New theory claims to unite Einstein's gravity with quantum mechanics

Two articles released simultaneously by physicists at University College London (UCL) unveil a new theory that consistently combines quantum physics and gravity while maintaining Einstein's traditional view of spacetime.

The two cornerstones of modern physics are Einstein's general theory of relativity, which explains gravity through the bending of spacetime, and quantum theory, which controls the tiniest particles in the universe. However, there is a conflict between these two hypotheses, and a solution has eluded researchers for more than a century.

The general consensus has been that Einstein's theory of gravity has to be "quantized," or changed, to make it compatible with quantum theory. This is the methodology of two prominent contenders for a quantum theory of gravity: loop quantum gravity and string theory.

The consensus is challenged by a new theory, however, which was created by Professor Jonathan Oppenheim of UCL Physics & Astronomy and presented in a publication in Physical Review X. This theory suggests that spacetime could be classical, meaning it might not be governed by quantum theory at all.

The hypothesis—dubbed a "postquantum theory of classical gravity"—modifies quantum theory and anticipates an innate breakdown in predictability mediated via spacetime, rather than altering spacetime. If an object's apparent weight is measured accurately enough, this leads to larger-than-expected random and violent fluctuations in spacetime, which are not consistent with the predictions of quantum theory.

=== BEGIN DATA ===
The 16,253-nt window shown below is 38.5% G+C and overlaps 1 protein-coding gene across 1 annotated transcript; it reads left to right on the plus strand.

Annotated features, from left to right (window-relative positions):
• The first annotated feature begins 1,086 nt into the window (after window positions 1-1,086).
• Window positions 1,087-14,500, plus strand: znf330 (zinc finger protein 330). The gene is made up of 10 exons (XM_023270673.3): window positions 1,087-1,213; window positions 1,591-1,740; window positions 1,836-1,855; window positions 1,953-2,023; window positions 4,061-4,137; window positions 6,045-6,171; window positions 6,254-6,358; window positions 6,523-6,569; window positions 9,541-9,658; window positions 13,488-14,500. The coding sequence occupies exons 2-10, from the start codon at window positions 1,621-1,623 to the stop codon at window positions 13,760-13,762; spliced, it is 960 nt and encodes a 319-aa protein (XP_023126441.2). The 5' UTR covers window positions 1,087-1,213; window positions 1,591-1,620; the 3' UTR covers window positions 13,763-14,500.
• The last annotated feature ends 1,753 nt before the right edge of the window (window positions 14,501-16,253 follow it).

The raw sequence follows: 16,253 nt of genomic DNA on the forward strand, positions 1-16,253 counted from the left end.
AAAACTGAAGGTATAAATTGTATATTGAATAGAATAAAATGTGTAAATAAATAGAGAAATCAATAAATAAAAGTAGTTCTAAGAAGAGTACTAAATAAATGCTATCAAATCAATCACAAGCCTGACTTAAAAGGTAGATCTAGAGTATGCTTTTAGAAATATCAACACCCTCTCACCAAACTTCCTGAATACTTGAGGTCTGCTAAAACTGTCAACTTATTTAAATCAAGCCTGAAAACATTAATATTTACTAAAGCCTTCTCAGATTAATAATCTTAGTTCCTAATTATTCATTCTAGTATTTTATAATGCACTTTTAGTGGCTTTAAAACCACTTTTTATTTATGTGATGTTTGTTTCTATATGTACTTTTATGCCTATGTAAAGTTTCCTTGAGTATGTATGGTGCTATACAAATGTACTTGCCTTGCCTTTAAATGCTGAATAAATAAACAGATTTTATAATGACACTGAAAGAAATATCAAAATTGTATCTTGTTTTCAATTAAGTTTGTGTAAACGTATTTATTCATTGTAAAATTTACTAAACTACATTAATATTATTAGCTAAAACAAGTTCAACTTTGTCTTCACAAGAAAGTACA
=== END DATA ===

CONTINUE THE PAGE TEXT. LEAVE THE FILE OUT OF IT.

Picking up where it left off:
A second study, undertaken by former Ph.D. students of Professor Oppenheim and concurrently published in Nature Communications, examines some of the implications of the theory and suggests a test procedure that involves accurately measuring a mass to determine if its weight seems to change over time.

For instance, a 1 kg mass—which was once the 1 kg standard—is regularly weighed by the International Bureau of Weights and Measures in France. The idea can be ruled out if the variations in measurements of this 1 kg mass are less than what is necessary for mathematical consistency.

Professor Oppenheim, Professor Carlo Rovelli, and Dr. Geoff Penington—leading proponents of quantum loop gravity and string theory, respectively—are betting 5000:1 on the experiment's result or any other evidence that emerges that would support the quantum vs. classical nature of spacetime.

The UCL research team has been investigating the implications of the idea and putting it to the test for the last five years.

Professor Oppenheim stated, "It's critical to comprehend how the mathematical incompatibilities between quantum theory and Einstein's general theory of relativity are reconciled. Is it better to change quantum theory, quantize spacetime, or do something else entirely? It's anybody's guess now that we have a consistent basic theory that avoids quantization of spacetime."

As a Ph.D. candidate at UCL, co-author Zach Weller-Davies contributed significantly to the theory and helped create the experimental plan. He stated, "This discovery challenges our understanding of the fundamental nature of gravity but also offers avenues to probe its potential quantum nature."

We have demonstrated that in the absence of a quantum component, spacetime's curvature must exhibit random fluctuations with an empirically verifiable trace.